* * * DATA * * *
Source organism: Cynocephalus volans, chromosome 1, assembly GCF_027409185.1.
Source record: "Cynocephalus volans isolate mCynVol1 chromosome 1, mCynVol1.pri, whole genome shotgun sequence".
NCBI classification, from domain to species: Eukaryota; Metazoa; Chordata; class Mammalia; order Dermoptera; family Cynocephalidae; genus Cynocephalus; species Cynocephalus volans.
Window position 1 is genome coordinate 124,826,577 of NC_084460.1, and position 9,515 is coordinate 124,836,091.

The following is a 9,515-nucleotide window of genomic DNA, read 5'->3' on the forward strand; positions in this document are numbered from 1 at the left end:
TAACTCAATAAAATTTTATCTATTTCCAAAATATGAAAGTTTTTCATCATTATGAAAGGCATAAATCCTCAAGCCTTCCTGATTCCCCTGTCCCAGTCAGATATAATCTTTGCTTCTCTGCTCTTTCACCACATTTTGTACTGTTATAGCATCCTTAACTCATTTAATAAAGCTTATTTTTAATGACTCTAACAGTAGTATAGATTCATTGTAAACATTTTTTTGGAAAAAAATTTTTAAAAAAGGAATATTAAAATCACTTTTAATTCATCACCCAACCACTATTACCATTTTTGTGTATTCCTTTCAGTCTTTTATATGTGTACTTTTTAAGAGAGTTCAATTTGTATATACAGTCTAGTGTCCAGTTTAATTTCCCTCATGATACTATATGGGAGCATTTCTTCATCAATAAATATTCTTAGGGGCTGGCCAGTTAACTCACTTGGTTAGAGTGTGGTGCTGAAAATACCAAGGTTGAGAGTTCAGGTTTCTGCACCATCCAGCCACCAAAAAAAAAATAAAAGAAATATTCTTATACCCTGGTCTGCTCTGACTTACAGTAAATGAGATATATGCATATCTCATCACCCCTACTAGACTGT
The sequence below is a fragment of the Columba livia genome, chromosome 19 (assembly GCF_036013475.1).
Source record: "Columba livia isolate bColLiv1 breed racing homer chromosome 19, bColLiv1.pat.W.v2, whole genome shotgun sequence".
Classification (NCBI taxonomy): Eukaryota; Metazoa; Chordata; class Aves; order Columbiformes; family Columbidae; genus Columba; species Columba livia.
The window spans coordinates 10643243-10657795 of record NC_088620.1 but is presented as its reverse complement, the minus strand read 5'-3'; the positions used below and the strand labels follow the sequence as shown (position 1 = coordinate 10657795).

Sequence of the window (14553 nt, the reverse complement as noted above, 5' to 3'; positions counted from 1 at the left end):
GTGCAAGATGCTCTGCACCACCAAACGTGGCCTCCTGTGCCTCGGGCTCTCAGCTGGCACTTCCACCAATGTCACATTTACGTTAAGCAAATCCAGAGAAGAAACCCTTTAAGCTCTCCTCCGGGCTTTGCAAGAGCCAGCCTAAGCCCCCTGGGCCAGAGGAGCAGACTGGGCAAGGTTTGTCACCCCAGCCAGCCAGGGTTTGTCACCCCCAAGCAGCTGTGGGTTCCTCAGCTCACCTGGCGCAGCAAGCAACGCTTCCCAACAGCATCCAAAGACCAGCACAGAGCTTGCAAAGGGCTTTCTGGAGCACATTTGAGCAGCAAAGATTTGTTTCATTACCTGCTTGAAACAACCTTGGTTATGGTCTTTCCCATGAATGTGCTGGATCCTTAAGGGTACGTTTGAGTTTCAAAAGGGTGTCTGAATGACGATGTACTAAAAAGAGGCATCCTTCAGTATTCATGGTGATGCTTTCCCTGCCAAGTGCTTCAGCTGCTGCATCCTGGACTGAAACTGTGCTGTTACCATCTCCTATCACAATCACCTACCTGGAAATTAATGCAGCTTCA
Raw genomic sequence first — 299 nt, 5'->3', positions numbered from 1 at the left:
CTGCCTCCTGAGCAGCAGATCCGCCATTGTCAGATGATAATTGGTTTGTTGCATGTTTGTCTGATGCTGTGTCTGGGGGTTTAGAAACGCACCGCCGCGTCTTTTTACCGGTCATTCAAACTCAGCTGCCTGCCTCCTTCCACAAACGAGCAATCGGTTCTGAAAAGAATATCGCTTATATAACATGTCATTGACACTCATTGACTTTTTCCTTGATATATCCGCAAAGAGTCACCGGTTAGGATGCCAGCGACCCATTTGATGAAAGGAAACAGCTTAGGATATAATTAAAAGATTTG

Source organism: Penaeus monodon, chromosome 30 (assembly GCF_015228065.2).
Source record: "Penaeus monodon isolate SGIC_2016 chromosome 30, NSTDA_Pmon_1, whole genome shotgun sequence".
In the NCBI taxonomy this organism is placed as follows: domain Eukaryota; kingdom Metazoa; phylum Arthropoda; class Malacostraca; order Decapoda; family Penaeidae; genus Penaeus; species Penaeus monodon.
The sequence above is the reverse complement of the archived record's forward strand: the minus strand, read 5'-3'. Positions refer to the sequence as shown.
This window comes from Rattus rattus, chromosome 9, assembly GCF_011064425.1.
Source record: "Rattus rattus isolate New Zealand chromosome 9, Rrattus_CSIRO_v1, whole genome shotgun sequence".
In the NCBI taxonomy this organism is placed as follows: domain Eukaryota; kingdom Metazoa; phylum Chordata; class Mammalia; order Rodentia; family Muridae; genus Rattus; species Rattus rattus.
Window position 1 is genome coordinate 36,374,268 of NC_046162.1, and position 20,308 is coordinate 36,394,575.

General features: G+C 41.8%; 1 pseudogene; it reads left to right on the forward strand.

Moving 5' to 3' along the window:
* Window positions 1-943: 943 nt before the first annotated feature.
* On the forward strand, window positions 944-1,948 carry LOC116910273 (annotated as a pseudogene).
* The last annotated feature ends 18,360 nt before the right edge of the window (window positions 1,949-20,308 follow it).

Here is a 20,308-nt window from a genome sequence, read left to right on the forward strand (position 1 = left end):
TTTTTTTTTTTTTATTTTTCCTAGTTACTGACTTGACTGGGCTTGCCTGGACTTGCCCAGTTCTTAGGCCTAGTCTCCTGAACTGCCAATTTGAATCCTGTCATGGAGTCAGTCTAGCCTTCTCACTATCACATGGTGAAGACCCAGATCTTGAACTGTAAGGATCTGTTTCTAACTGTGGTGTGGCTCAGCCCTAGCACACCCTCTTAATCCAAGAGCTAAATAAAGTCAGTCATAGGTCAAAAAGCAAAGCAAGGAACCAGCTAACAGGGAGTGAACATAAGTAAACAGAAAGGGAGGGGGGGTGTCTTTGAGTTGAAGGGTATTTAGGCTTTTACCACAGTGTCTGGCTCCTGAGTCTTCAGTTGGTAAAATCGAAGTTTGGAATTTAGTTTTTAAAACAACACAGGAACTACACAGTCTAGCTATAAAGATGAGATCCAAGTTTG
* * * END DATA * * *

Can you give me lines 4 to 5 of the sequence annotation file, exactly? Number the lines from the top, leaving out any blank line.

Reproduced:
Window position 1 is genome coordinate 124,826,577 of NC_084460.1, and position 9,515 is coordinate 124,836,091.

The following is a 9,515-nucleotide window of genomic DNA, read 5'->3' on the forward strand; positions in this document are numbered from 1 at the left end: